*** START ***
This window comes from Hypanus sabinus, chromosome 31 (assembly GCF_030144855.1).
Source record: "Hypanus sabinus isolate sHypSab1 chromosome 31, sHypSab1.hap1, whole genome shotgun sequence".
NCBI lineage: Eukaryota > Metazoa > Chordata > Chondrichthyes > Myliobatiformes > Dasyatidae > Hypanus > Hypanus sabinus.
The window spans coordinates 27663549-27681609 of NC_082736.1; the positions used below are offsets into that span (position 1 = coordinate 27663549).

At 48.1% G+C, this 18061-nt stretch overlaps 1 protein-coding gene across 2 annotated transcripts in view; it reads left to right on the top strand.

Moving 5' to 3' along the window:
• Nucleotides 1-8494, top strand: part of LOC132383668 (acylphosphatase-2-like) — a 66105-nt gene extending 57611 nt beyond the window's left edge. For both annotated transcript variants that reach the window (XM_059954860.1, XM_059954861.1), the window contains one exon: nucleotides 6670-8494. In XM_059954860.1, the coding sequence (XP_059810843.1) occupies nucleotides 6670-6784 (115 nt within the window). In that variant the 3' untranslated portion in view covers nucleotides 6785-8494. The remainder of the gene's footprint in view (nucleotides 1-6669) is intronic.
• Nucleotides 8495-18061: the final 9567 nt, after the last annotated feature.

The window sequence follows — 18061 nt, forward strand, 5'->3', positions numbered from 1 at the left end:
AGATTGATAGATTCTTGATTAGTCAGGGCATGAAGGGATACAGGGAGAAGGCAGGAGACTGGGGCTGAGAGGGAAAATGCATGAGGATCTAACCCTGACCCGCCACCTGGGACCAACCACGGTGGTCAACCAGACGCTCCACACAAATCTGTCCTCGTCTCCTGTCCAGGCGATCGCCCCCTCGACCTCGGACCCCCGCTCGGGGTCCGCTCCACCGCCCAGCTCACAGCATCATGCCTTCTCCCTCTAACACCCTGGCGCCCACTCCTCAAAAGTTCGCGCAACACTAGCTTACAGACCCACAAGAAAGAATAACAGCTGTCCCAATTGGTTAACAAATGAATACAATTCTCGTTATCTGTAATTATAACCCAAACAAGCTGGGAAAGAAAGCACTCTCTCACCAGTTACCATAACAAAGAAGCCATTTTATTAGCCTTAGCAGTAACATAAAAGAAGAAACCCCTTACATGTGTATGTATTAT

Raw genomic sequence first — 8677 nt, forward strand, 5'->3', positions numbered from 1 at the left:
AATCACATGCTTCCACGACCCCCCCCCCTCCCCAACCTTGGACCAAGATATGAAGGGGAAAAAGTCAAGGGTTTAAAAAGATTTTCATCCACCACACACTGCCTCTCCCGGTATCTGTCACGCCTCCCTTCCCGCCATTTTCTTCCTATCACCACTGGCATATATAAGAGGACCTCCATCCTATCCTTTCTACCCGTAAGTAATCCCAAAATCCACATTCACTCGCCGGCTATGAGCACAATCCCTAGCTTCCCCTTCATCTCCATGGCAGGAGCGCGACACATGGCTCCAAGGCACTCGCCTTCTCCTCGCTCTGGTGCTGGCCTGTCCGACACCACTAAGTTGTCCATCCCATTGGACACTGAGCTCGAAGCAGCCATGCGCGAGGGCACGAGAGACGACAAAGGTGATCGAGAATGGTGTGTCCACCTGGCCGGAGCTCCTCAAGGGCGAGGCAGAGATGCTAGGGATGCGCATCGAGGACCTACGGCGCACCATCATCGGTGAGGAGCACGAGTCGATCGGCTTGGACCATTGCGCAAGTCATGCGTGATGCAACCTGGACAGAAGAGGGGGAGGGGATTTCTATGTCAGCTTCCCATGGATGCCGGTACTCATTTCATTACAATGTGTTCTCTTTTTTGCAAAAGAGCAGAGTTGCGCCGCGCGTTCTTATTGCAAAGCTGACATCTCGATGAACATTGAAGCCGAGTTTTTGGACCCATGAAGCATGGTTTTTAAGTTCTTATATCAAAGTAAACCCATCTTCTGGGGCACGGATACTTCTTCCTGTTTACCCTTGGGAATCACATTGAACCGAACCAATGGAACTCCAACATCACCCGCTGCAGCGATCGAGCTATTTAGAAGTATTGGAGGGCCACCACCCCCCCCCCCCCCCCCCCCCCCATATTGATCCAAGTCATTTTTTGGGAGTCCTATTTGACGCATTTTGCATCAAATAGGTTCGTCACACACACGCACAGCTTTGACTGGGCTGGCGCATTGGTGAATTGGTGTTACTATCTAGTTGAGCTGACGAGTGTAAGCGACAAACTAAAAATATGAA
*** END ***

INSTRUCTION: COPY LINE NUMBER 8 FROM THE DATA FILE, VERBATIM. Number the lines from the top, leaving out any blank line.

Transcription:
• Nucleotides 8495-18061: the final 9567 nt, after the last annotated feature.